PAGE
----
If there were ever evidence that the media have a hive mind, look no further than BuzzSumo’s article on the trend of reporting on fake news. The content marketing company writes that the number of stories ABOUT fake news (not the fake news stories themselves) hit a high in January 2018. The numbers are astonishing.
This surge of interest in the concept of ‘Fake News’ from politicians, journalists, regulators and the public has led to over 200,000 articles being published about the topic and these have gained over 79m social engagements so far.
Fortunately, BuzzSumo tries to stay away from the political arguments — did “fake news” proliferate because of Donald Trump’s candidacy, and was it the planting of fake news by him or by his opponents that caused its spread? — but it does make the point that the election itself was a big enough “social” event that it got people talking about the topic of fake news.
Well, good, glad people are watching the election, but like everything, the media, in trying to hold up a reflection of society, ended up mirroring itself. One lesson from BuzzSumo is to get on the bandwagon at the sweet spot of the discussion if you want to be relevant, but the more important truth is this: if you’re going to just be part of the commentariat, go away.
Data-driven research is valuable to audiences even when it used on topics that aren’t valuable on their own (fake news, yes, no, we’re all so much better off as a society, eh?). But is it always important?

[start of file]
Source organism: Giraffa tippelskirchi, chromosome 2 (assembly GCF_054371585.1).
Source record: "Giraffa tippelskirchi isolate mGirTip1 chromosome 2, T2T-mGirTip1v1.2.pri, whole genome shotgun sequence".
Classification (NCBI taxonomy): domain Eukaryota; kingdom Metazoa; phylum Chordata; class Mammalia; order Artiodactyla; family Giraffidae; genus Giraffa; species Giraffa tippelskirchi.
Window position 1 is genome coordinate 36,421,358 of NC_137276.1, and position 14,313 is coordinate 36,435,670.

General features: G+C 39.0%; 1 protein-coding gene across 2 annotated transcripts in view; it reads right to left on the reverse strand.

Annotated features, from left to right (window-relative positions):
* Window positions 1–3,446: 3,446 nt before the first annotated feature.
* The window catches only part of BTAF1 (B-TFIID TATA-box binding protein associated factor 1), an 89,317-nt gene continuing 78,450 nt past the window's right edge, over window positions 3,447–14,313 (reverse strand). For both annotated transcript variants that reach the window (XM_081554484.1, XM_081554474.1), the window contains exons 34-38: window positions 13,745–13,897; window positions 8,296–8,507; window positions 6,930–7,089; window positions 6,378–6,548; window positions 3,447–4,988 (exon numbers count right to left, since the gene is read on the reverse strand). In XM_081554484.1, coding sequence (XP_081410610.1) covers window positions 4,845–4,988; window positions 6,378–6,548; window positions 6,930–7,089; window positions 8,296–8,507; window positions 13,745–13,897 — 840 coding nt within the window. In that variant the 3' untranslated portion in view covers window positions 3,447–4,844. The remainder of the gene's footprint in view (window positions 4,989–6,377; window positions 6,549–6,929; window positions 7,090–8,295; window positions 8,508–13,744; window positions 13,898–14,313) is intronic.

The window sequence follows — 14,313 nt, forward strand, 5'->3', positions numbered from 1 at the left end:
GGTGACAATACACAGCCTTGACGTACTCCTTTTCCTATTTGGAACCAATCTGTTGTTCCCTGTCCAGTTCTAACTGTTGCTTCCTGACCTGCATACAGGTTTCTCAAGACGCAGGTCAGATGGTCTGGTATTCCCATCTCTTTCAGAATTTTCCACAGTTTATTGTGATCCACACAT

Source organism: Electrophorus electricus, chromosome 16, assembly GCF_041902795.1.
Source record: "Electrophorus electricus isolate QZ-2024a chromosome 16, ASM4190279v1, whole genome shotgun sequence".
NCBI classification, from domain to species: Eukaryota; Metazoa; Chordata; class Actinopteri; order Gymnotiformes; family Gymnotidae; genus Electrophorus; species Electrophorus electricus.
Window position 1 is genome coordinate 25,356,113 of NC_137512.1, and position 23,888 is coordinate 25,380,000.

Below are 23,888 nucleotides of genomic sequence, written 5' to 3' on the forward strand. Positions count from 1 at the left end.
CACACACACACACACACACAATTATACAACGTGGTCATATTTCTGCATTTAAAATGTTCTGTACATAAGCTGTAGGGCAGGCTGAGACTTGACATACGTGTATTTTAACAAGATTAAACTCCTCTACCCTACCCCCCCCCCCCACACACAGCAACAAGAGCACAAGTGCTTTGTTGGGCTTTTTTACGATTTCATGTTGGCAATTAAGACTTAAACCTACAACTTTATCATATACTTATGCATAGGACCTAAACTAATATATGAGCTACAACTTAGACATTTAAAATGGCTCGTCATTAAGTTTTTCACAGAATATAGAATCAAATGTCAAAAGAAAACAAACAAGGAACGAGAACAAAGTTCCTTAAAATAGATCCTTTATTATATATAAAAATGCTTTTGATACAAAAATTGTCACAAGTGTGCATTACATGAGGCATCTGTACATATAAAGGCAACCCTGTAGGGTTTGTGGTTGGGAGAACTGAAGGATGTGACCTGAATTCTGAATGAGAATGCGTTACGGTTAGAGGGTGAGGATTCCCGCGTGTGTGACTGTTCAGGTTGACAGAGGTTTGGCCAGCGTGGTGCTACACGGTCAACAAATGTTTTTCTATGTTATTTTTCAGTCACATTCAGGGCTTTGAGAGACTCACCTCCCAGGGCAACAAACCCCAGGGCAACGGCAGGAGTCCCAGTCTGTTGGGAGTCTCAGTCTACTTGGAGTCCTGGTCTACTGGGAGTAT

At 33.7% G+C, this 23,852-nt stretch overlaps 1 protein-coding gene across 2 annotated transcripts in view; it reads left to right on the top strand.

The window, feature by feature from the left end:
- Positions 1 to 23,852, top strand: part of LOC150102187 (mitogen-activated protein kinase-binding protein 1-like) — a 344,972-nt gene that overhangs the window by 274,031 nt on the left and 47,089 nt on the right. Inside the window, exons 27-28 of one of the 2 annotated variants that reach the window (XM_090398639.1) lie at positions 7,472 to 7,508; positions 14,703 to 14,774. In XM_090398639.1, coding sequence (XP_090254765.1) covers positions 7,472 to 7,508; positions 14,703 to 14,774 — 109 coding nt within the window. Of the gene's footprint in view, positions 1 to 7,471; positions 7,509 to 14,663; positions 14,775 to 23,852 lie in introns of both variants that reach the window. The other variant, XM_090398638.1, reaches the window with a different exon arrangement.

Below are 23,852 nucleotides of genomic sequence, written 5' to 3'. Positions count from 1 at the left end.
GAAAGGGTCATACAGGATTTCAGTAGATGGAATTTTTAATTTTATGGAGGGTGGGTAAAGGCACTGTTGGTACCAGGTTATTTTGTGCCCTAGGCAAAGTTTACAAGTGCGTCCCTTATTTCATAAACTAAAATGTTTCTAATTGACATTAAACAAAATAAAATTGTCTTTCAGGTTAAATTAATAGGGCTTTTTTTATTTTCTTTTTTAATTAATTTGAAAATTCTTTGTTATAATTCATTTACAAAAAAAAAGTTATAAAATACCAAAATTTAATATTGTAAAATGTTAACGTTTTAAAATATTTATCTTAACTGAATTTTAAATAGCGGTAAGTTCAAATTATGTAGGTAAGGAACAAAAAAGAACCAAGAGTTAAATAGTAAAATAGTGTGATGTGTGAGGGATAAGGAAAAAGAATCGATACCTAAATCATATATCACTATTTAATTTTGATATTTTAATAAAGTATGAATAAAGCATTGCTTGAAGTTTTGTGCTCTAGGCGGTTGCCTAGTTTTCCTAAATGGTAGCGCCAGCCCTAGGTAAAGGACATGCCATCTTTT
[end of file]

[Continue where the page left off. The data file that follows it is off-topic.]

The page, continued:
The answer lies in the saying by British Prime Minister Benjamin Disraeli and popularized by Mark Twain: “There are three kinds of lies: lies, damned lies, and statistics.”
There are many types of data. Don’t be fooled into thinking something is relevant just because there are numbers to back it. Make sure you know the value of what is being measured and whether the measurement being shared accurately reflects that value or is equal to the attention given it.
The coverage of fake news has died down because the conversation got us NOWHERE. Let’s waste our breath on more valuable insights. Sorry to make my case by writing about media coverage that I found aggravatingly unhelpful, but it seemed like a good opportunity to remind ourselves once again to consider what’s truly important — as always, artfully described by modern-day hero Arthur Brooks — “creating value in our lives and the lives of others.” Let’s do more of that and less of the other thing.